18.6.1.2 Intensive versus Conservative Treatment

There is much controversy as to whether older adults should be treated aggressively or conservatively in the acute care setting, especially for older individuals who have sustained very serious head injuries. For ethical reasons researchers have not specifically withheld acute care treatment to compare outcomes. Some studies have found that older patients that have sustained a TBI tend to receive more conservative acute care compared to younger patients (Lane et al., 2003; Thompson et al., 2008). Thompson et al. (2008) found that as age increased, a lower intensity of care was provided to older adults (e.g., transportation to a designated trauma center, intracranial pressure monitoring, specialty care assessments, surgical/medical specialty care, intensive care unit admission, etc.). Additionally, older individuals were more likely to have died at discharge compared to younger adults, after accounting for injury severity, co-morbidities, and gender. Higher mortality rates could be explained by less aggressive care or a greater number of do-not-resuscitate orders (Thompson et al., 2008). In an observational study, Lilley et al. (2016) recently reported that 72% of families had chosen to withdraw or withhold life-sustaining treatments if the individual’s status had declined post intake. A multitude of studies have shown that older adults sustaining a brain injury are given a lower intensity of care which ultimately results in higher than expected mortality rates (Grant et al., 2000; Lane et al., 2003; Thompson et al., 2008).

18.6.1.3 Neurosurgical Care

After a particularly serious head injury, cerebral perfusion pressure (CPP) can build. Following brain trauma, it is important to maintain stable CPP to allow proper oxygen perfusion, waste removal, and glucose delivery (Rao, 2007). However, there is a general lack of studies assessing whether CPP guidelines are appropriate for elderly individuals. Age-specific factors such as co-morbid conditions including hypertension or diabetes mellitus and multiple medications may affect the cerebral response to injury and thus CPP (Thompson et al., 2006).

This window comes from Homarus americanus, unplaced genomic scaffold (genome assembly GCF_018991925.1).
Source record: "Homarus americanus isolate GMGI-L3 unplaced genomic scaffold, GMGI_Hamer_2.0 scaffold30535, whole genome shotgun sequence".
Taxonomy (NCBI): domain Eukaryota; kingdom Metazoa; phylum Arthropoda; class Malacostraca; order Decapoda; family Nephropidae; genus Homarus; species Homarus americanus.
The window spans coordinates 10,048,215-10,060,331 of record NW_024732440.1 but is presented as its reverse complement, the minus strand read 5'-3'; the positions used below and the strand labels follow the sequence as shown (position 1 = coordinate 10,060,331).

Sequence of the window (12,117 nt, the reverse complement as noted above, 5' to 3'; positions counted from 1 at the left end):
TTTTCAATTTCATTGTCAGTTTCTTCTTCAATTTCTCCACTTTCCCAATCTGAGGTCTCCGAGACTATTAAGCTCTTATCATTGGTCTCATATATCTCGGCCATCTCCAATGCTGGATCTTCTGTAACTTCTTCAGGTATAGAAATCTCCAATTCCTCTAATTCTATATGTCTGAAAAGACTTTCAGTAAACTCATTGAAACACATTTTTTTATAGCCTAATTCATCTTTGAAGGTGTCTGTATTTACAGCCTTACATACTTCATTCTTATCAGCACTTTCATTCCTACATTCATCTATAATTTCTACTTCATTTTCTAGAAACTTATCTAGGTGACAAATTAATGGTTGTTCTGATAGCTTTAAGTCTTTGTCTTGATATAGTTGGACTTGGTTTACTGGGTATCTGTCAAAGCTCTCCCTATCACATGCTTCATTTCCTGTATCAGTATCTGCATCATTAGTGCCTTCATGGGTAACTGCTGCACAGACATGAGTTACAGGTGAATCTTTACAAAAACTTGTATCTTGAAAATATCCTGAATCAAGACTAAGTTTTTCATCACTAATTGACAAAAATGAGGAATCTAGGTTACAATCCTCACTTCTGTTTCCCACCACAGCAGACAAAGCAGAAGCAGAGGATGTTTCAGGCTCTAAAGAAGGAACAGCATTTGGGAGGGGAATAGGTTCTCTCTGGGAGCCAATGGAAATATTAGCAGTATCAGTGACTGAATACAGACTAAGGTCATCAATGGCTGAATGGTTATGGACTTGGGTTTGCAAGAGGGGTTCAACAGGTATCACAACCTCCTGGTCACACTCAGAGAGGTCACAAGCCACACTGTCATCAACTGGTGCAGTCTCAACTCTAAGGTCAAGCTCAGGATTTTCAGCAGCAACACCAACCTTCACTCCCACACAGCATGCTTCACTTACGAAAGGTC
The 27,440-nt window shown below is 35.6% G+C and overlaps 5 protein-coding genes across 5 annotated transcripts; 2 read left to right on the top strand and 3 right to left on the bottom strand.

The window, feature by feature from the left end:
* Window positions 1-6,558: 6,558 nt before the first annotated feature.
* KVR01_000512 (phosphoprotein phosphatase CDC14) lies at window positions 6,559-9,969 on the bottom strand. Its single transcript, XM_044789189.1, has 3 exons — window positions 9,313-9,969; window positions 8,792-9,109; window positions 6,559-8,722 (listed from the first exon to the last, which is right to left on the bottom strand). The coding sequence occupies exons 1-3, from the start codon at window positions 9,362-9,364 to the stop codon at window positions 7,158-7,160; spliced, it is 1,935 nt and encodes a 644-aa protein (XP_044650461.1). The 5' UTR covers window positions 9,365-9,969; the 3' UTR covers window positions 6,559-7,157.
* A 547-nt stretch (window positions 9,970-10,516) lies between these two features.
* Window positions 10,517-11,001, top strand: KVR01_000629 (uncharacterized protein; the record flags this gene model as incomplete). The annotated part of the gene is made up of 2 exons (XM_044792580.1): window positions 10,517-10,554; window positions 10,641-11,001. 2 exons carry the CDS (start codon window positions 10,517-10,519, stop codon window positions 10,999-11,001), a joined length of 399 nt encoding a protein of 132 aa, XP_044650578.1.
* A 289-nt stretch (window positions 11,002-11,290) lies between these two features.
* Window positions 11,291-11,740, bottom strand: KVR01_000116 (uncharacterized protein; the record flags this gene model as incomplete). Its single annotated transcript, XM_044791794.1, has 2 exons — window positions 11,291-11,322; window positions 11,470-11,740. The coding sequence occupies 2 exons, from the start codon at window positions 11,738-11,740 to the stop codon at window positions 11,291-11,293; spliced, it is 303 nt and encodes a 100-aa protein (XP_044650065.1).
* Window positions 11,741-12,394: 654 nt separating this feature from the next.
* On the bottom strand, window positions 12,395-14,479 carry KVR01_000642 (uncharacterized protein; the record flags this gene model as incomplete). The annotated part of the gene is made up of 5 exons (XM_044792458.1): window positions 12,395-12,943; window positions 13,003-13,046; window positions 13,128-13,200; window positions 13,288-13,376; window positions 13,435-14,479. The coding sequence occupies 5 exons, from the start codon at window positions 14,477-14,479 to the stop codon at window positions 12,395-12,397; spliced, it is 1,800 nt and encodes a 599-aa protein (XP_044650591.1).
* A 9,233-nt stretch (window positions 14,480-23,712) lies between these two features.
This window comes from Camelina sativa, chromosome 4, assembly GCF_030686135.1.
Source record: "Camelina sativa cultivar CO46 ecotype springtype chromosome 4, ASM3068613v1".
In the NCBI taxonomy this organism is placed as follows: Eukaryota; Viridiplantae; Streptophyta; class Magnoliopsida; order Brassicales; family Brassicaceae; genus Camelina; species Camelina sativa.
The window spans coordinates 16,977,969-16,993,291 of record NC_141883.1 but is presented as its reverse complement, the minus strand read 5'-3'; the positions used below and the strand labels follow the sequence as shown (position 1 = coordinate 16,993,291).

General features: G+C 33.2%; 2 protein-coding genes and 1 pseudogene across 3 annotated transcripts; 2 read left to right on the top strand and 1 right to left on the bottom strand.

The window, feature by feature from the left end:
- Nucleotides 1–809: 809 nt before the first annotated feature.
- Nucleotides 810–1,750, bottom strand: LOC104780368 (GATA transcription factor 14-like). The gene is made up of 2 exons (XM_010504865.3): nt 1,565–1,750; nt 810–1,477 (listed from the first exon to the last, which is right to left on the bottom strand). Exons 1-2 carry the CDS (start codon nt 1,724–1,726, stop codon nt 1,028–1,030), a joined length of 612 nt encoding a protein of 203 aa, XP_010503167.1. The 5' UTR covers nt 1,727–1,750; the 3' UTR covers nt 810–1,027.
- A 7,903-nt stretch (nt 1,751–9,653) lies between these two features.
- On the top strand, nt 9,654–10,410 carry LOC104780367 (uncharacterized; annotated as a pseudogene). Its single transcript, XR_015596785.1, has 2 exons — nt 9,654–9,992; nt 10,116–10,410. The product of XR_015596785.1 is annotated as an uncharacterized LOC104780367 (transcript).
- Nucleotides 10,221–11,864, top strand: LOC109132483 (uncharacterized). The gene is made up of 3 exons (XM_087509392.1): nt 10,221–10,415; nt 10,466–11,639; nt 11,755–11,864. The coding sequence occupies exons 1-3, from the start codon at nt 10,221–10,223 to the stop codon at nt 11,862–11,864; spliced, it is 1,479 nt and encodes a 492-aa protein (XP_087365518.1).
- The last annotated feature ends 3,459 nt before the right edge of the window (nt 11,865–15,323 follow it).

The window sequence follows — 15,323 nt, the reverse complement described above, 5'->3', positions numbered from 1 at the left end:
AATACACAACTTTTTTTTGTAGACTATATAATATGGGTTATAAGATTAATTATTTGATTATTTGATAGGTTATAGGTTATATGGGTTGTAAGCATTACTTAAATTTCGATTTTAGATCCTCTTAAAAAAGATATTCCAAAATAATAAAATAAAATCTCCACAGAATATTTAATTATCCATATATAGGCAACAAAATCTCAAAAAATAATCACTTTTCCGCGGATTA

When CPP increases to dangerous levels, decompressive craniotomy is a procedure used to relieve pressure in the brain and results in significantly better management of uncontrollable intracranial hypertension (Aarabi et al., 2006; Jiang et al., 2005; Meier et al., 2005; Ucar et al., 2005). While good outcomes can be achieved in young trauma patients, whether the same outcomes could be obtained for older adults is controversial.  A suggested age limit for performing decompressive craniotomy has been said to be 40-50 years of age (Aarabi et al., 2006; Meier et al., 2006; Skoglund & Nellgard, 2005). However, surgery should still be recommended for patients with mild injuries who are only recently identified as elderly (Bouras et al., 2007; Jamjoom, 1992). Mohindra et al. (2008) examined 45 older (70+ years) and 1,026 younger (20-40 years) individuals with TBI for outcomes after advanced trauma care, including surgery. The elderly consistently show greater rates of disability and mortality post-surgery (Kinoshita et al., 2016). Taken together, decompressive craniotomies are not typically performed on patients older than 50 years, as the usual risks of surgery combined with the risks of older age typically result in poorer outcomes compared to those under the age of 50.

18.6.1.4 Discharge Disposition

After an individual has stabilized in acute care and is well enough to leave, they may be discharged to a variety of settings based on their likelihood of improvement. Such settings may include inpatient rehabilitation, personal home with or without outpatient support services, long-term care, or supportive housing. While Livingston et al. (2005) did not find any age-related differences in discharge disposition among their study sample, several researchers have found a discrepancy. Several studies have shown that older adults were less likely to return to their former living status (Mosenthal et al., 2002; Rothweiler et al., 1998; Utomo et al., 2009). Frankel et al. (2006) reported that only 80.8% of the older patients (55 years) with a TBI were discharged to the community as opposed to an institutional setting compared to 94.3% of the younger patients with a TBI (<55 years). Ultimately there appears to be a discrepancy in discharge destination between older and younger individuals post injury; a greater number of older adults are discharged to long term care facilities or nursing homes while younger adults tend to return home.